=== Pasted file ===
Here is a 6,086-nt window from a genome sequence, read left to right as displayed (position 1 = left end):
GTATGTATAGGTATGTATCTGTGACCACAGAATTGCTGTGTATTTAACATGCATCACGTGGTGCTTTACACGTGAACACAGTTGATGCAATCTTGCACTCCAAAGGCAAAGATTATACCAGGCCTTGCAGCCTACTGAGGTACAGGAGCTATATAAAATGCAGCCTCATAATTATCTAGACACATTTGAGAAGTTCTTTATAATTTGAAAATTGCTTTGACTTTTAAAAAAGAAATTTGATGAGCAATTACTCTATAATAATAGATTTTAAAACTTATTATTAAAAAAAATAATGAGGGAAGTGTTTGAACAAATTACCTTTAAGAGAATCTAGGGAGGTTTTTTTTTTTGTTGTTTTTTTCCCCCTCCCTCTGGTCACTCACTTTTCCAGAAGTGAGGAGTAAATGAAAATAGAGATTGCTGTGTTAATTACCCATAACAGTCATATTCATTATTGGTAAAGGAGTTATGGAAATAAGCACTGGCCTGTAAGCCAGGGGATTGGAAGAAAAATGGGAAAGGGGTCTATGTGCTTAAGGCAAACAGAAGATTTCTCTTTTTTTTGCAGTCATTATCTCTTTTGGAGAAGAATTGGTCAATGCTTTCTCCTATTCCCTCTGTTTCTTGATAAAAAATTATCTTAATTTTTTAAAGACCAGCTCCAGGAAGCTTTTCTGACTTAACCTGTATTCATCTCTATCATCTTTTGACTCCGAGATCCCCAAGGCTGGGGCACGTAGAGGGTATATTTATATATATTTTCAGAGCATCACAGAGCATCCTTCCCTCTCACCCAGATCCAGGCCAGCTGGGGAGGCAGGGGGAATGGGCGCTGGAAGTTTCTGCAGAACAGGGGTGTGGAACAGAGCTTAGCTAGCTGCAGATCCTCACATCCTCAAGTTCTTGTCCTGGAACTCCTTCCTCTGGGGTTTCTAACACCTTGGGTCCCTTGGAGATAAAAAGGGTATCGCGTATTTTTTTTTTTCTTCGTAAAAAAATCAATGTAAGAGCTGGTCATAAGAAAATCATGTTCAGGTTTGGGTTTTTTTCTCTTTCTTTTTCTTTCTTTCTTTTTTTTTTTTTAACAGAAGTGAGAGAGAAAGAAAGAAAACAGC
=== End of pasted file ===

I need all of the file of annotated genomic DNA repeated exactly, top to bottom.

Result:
Here is a 6,086-nt window from a genome sequence, read left to right as displayed (position 1 = left end):
GTATGTATAGGTATGTATCTGTGACCACAGAATTGCTGTGTATTTAACATGCATCACGTGGTGCTTTACACGTGAACACAGTTGATGCAATCTTGCACTCCAAAGGCAAAGATTATACCAGGCCTTGCAGCCTACTGAGGTACAGGAGCTATATAAAATGCAGCCTCATAATTATCTAGACACATTTGAGAAGTTCTTTATAATTTGAAAATTGCTTTGACTTTTAAAAAAGAAATTTGATGAGCAATTACTCTATAATAATAGATTTTAAAACTTATTATTAAAAAAAATAATGAGGGAAGTGTTTGAACAAATTACCTTTAAGAGAATCTAGGGAGGTTTTTTTTTTTGTTGTTTTTTTCCCCCTCCCTCTGGTCACTCACTTTTCCAGAAGTGAGGAGTAAATGAAAATAGAGATTGCTGTGTTAATTACCCATAACAGTCATATTCATTATTGGTAAAGGAGTTATGGAAATAAGCACTGGCCTGTAAGCCAGGGGATTGGAAGAAAAATGGGAAAGGGGTCTATGTGCTTAAGGCAAACAGAAGATTTCTCTTTTTTTTGCAGTCATTATCTCTTTTGGAGAAGAATTGGTCAATGCTTTCTCCTATTCCCTCTGTTTCTTGATAAAAAATTATCTTAATTTTTTAAAGACCAGCTCCAGGAAGCTTTTCTGACTTAACCTGTATTCATCTCTATCATCTTTTGACTCCGAGATCCCCAAGGCTGGGGCACGTAGAGGGTATATTTATATATATTTTCAGAGCATCACAGAGCATCCTTCCCTCTCACCCAGATCCAGGCCAGCTGGGGAGGCAGGGGGAATGGGCGCTGGAAGTTTCTGCAGAACAGGGGTGTGGAACAGAGCTTAGCTAGCTGCAGATCCTCACATCCTCAAGTTCTTGTCCTGGAACTCCTTCCTCTGGGGTTTCTAACACCTTGGGTCCCTTGGAGATAAAAAGGGTATCGCGTATTTTTTTTTTTCTTCGTAAAAAAATCAATGTAAGAGCTGGTCATAAGAAAATCATGTTCAGGTTTGGGTTTTTTTCTCTTTCTTTTTCTTTCTTTCTTTTTTTTTTTTTAACAGAAGTGAGAGAGAAAGAAAGAAAACAGC